Obstructive lung disease may be linked with problems with memory and information processing. The more diminished the airflow, the greater the impairment.
Obstructive lung disease may be linked with problems with memory and information processing, new evidence suggests. The more diminished the airflow, the greater the impairment.
“Persons with obstructive lung disease experience cognitive impairment mainly in memory and information processing, which is partially related to impaired lung function,” said Fiona Cleutjens, MSc, of the Center of Expertise in Chronic Organ Failure in Horn, the Netherlands.
“We know from other studies that cognitive impairment may have negative consequences for daily functioning, health status, and treatment adherence.”
Earlier studies suggested that persons with obstructive lung disease often experience problems with a range of mental processes but looked only at global cognitive function. The new study looked at specific cognitive functions that affect persons with obstructive lung disease.
Cleutjens and colleagues conducted a large prospective cohort study of more than 500,000 Scottish, English, and Welsh persons aged 40 to 70 years that focused on genetics, environmental exposures, and lifestyle. They identified more than 5000 men and women who had obstructive lung disease and more than 37,000 comparable persons who did not have lung disease. All completed several tests to examine cognitive performance and lung function.
Persons with obstructive lung disease had significantly worse scores on memory tests as well as slower reaction speeds compared with those without lung disease, which is an indirect indication of the cognitive processing speed, Ms Cleutjens said. They also scored worse on tests that reflect the capacity to understand and remember the spatial relations among objects. They also scored significantly more poorly for all but the test of fluid intelligence, which Ms Cleutjens described as reflecting the capacity to solve problems that require logic and reasoning ability.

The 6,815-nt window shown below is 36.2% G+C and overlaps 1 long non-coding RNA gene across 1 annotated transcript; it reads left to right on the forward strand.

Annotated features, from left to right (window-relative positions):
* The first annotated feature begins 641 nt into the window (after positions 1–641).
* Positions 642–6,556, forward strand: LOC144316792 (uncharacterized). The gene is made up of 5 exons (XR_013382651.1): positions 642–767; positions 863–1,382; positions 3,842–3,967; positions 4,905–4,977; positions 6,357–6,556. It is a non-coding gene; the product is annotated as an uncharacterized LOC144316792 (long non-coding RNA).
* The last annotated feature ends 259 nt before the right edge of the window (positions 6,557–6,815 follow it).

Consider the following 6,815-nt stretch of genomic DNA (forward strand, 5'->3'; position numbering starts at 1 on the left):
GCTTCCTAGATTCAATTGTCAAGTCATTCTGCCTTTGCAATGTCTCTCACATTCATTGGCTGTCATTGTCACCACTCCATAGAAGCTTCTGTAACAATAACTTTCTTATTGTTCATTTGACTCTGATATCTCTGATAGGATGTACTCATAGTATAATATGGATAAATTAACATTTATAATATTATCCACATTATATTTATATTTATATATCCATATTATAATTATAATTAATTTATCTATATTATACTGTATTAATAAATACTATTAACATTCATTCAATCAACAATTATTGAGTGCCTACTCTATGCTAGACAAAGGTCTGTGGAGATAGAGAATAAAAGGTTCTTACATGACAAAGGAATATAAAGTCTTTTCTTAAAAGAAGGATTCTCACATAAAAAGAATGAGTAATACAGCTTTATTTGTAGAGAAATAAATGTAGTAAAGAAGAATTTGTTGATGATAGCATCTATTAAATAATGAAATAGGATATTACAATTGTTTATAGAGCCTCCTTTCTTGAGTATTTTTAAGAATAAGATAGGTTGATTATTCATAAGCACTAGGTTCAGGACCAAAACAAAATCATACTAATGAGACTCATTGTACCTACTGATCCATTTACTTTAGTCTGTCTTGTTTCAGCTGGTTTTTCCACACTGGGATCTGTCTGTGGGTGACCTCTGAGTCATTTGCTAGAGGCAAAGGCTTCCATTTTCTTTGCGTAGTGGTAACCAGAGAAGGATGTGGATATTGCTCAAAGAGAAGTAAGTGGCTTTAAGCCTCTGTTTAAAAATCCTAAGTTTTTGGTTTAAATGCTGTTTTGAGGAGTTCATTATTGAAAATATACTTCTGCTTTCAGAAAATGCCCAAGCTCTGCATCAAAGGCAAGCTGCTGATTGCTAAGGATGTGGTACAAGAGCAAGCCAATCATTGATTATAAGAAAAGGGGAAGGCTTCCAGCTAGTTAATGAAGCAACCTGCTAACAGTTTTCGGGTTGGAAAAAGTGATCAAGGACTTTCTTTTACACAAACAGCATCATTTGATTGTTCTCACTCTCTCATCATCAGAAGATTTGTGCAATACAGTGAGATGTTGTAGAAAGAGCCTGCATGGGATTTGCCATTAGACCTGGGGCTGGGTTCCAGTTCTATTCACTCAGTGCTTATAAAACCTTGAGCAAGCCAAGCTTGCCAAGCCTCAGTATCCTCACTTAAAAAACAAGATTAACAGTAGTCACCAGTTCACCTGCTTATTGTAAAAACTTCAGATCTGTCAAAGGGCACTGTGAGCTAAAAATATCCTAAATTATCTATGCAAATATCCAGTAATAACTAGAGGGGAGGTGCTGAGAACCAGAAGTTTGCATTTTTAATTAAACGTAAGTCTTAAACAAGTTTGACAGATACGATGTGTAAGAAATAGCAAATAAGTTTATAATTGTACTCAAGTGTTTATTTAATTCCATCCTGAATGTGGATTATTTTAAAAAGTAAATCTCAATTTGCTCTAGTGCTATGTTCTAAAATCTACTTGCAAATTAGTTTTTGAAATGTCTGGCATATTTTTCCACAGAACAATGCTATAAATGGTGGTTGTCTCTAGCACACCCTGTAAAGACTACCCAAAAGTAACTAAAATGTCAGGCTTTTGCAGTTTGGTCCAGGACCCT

Those with the least severe obstructive airway disease had significantly better fluid intelligence scores than those in the intermediate group and significantly better numeric memory than those in the most impaired group.
Ms Cleutjens noted that cognitive problems associated with obstructive lung disease can be debilitating, particularly for a patient who is already dealing with the symptoms of lung disease. She added that obstructive lung disease often exists alongside other conditions.
Ms Cleutjens recommended routine screening for cognitive problems in patients with obstructive lung disease and suggested that a simple screening questionnaire would be a good first step. Then any patients showing problems could be tested further with a neurocognitive battery to determine which aspects of cognition are impaired or a physician may decide to test only those patients who report cognitive difficulties or who have other risk factors for cognitive impairment, such as vascular problems.
Medications also may affect cognitive performance. For example, anticholinergic drugs often prescribed for obstructive lung disease are associated with memory loss in some patients.
Ms Cleutjens noted, “Clinicians and health care professionals need to be alert to the possible impact of cognitive impairment in the self-management, clinical management, and pulmonary rehabilitation of obstructive lung disease patients.”
The researchers presented their results at the 2013 European Respiratory Society Annual Congress.